What is the Inflation Rate, and How is it Measured?

It's not as obvious as you might think
by Chris Mack

January 30, 2006

For those of us who remember the bad economic days of the 1970s, inflation is a dirty word. That was a time when prices spiraled out of control, always seeming to rise faster than income. More than anything it was the uncertainty of the time that made Americans so economically anxious. For many people, inflation remains economic enemy number one.

Inflation is defined as a sustained increase in the average prices for goods and services within some geographic area. While most of us generally think of inflation as bad, in fact it is only bad when it is unexpected, or when the rate of inflation exceeds the rate of wage growth (or rather, of my wage growth). It tends to be most harmful for the elderly (whose nearly fixed incomes don’t rise as fast as prices) and minimum wage workers (at least recently, since the minimum wage has not been increased in ten years). On the other hand, many economists see regular, small amounts of inflation as a positive sign of controlled economic expansion.

CPI Inflation Rate 1930-2005Cost of $1 in 2005 dollars, 1930-2005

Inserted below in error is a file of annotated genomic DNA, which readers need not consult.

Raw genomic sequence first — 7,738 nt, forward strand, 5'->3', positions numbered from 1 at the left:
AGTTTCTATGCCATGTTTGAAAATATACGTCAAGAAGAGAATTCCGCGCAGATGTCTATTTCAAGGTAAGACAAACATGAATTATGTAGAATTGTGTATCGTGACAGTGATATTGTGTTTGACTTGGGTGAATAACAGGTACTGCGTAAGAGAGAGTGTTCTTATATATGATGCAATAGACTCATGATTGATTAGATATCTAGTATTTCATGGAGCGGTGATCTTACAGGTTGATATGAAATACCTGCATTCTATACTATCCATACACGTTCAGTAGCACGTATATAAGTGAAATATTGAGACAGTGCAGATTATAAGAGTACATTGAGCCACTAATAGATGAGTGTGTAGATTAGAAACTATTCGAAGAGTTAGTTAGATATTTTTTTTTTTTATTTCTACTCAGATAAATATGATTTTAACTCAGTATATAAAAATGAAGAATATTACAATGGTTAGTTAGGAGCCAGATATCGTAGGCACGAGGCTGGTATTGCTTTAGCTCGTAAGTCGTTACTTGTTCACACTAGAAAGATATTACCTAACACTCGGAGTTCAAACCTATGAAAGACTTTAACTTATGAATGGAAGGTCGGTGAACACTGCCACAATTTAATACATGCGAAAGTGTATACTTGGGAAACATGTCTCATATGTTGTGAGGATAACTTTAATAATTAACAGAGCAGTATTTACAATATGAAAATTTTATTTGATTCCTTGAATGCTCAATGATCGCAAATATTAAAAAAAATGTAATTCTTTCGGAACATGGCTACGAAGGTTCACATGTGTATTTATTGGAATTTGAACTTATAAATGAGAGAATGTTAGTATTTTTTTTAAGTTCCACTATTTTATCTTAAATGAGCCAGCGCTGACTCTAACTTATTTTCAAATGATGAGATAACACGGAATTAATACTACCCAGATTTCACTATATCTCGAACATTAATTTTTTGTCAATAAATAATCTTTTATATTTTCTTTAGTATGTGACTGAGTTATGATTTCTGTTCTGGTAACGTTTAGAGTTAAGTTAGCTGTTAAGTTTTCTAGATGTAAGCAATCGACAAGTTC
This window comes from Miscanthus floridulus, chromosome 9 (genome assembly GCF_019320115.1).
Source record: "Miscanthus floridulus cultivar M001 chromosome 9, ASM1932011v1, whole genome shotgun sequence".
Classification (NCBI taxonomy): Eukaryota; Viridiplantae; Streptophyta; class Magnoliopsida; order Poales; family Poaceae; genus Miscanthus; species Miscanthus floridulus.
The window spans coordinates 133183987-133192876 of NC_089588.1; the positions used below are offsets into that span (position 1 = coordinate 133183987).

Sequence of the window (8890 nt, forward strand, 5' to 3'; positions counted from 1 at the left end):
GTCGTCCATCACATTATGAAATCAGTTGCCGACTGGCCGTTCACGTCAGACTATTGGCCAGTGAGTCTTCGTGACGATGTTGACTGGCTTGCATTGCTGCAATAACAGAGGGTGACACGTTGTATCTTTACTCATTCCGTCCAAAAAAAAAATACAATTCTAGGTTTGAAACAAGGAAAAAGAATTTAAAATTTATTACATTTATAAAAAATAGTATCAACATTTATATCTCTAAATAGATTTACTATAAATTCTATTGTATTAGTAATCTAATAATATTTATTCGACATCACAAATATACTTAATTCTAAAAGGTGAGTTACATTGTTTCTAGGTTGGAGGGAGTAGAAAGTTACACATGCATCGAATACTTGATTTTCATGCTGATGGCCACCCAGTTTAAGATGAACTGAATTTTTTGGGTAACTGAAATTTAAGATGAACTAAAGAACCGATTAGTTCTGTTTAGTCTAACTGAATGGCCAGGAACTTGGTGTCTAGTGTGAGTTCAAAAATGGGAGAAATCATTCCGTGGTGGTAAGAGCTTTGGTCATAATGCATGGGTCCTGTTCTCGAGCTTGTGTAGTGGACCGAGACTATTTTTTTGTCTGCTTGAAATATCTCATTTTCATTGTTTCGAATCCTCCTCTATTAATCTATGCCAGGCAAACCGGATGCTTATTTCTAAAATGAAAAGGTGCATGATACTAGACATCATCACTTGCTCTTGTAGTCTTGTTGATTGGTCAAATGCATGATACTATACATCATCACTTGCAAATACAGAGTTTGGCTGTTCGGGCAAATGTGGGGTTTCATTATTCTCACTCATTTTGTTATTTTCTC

There are a number of theories about what causes inflation, but most of them can be grouped into three categories: problems on the demand side, problems on the supply side, and bad habits. On the demand side, inflation is caused by printing too much money (too many dollars chasing too few goods) – in other words, deficit spending. (This is also called Monetary Theory – inflation results when the money supply grows faster than the size of the economy.) Very low unemployment is also thought to cause this condition (for you economics groupies, look up the Phillips Curve). On the supply side, rising costs of labor, taxes, imports, or raw materials are passed on to the consumer as higher prices. The classic example of such “ supply shock inflation” is the oil embargo of the 1970s, which resulted in an annual inflation rate of 11% in 1974. Finally, bad habits (or rather, bad expectations) can also cause inflation. When workers expect inflation, they insist on wages rising at least enough to cover those expectations. That in turn causes employers to raise prices, thus fulfilling those expectations. In most periods of our economic history, and certainly today, a combination of all three of these effects is at work.